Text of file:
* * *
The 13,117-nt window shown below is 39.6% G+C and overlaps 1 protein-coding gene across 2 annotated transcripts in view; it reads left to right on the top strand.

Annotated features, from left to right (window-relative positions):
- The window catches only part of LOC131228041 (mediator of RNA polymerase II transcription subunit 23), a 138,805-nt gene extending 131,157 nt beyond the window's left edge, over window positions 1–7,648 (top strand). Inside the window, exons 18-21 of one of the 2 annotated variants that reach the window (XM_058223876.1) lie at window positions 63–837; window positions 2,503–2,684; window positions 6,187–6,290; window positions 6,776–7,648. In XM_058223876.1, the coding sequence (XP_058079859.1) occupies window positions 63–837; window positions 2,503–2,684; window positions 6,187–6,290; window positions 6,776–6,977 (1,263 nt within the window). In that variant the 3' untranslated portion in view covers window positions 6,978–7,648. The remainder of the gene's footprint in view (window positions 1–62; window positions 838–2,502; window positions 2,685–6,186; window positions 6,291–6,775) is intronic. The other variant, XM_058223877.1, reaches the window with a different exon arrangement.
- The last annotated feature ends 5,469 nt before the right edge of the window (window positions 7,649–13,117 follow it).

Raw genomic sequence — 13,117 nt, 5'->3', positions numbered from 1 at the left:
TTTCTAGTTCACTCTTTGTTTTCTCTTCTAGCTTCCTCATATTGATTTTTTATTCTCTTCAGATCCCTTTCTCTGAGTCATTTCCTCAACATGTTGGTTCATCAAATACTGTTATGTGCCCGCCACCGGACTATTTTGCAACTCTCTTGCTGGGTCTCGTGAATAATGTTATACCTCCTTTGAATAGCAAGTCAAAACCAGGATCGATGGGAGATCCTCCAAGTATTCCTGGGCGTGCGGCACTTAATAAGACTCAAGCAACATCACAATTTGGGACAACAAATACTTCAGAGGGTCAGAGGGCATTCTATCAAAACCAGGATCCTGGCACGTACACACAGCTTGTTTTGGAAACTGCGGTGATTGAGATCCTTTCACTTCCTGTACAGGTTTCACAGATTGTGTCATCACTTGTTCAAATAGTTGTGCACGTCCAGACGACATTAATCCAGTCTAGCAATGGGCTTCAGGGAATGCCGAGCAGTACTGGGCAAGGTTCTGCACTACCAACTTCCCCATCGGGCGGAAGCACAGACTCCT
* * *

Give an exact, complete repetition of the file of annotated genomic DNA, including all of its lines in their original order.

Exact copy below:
The 13,117-nt window shown below is 39.6% G+C and overlaps 1 protein-coding gene across 2 annotated transcripts in view; it reads left to right on the top strand.

Annotated features, from left to right (window-relative positions):
- The window catches only part of LOC131228041 (mediator of RNA polymerase II transcription subunit 23), a 138,805-nt gene extending 131,157 nt beyond the window's left edge, over window positions 1–7,648 (top strand). Inside the window, exons 18-21 of one of the 2 annotated variants that reach the window (XM_058223876.1) lie at window positions 63–837; window positions 2,503–2,684; window positions 6,187–6,290; window positions 6,776–7,648. In XM_058223876.1, the coding sequence (XP_058079859.1) occupies window positions 63–837; window positions 2,503–2,684; window positions 6,187–6,290; window positions 6,776–6,977 (1,263 nt within the window). In that variant the 3' untranslated portion in view covers window positions 6,978–7,648. The remainder of the gene's footprint in view (window positions 1–62; window positions 838–2,502; window positions 2,685–6,186; window positions 6,291–6,775) is intronic. The other variant, XM_058223877.1, reaches the window with a different exon arrangement.
- The last annotated feature ends 5,469 nt before the right edge of the window (window positions 7,649–13,117 follow it).

Raw genomic sequence — 13,117 nt, 5'->3', positions numbered from 1 at the left:
TTTCTAGTTCACTCTTTGTTTTCTCTTCTAGCTTCCTCATATTGATTTTTTATTCTCTTCAGATCCCTTTCTCTGAGTCATTTCCTCAACATGTTGGTTCATCAAATACTGTTATGTGCCCGCCACCGGACTATTTTGCAACTCTCTTGCTGGGTCTCGTGAATAATGTTATACCTCCTTTGAATAGCAAGTCAAAACCAGGATCGATGGGAGATCCTCCAAGTATTCCTGGGCGTGCGGCACTTAATAAGACTCAAGCAACATCACAATTTGGGACAACAAATACTTCAGAGGGTCAGAGGGCATTCTATCAAAACCAGGATCCTGGCACGTACACACAGCTTGTTTTGGAAACTGCGGTGATTGAGATCCTTTCACTTCCTGTACAGGTTTCACAGATTGTGTCATCACTTGTTCAAATAGTTGTGCACGTCCAGACGACATTAATCCAGTCTAGCAATGGGCTTCAGGGAATGCCGAGCAGTACTGGGCAAGGTTCTGCACTACCAACTTCCCCATCGGGCGGAAGCACAGACTCCT